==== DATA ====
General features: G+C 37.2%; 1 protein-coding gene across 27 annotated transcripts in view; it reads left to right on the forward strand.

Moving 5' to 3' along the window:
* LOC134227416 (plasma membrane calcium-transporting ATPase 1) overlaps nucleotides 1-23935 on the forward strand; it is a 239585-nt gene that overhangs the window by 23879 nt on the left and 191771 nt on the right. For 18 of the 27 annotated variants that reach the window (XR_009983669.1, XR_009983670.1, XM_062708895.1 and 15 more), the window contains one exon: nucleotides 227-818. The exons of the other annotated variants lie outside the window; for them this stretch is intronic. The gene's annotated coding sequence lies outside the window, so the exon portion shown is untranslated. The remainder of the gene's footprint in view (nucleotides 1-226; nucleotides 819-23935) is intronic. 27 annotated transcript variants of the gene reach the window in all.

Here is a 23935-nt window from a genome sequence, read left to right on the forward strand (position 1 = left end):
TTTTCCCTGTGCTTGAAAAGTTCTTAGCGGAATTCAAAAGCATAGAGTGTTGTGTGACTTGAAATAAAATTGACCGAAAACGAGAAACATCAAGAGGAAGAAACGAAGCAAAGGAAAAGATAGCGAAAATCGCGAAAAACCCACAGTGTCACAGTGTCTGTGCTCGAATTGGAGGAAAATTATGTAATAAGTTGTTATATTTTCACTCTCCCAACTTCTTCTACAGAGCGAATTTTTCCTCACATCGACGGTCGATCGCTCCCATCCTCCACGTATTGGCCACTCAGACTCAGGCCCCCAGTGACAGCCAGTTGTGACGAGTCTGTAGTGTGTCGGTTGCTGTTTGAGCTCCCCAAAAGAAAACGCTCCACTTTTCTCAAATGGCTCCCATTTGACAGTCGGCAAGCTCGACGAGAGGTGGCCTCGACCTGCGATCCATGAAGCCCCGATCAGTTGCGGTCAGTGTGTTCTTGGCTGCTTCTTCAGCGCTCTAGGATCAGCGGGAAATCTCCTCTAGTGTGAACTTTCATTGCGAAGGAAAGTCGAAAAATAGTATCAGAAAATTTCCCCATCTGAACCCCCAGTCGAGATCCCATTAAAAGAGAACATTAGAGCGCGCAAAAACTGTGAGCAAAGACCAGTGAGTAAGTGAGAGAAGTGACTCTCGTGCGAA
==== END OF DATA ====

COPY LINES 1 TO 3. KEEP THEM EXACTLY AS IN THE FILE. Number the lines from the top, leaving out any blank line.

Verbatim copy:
General features: G+C 37.2%; 1 protein-coding gene across 27 annotated transcripts in view; it reads left to right on the forward strand.

Moving 5' to 3' along the window:
* LOC134227416 (plasma membrane calcium-transporting ATPase 1) overlaps nucleotides 1-23935 on the forward strand; it is a 239585-nt gene that overhangs the window by 23879 nt on the left and 191771 nt on the right. For 18 of the 27 annotated variants that reach the window (XR_009983669.1, XR_009983670.1, XM_062708895.1 and 15 more), the window contains one exon: nucleotides 227-818. The exons of the other annotated variants lie outside the window; for them this stretch is intronic. The gene's annotated coding sequence lies outside the window, so the exon portion shown is untranslated. The remainder of the gene's footprint in view (nucleotides 1-226; nucleotides 819-23935) is intronic. 27 annotated transcript variants of the gene reach the window in all.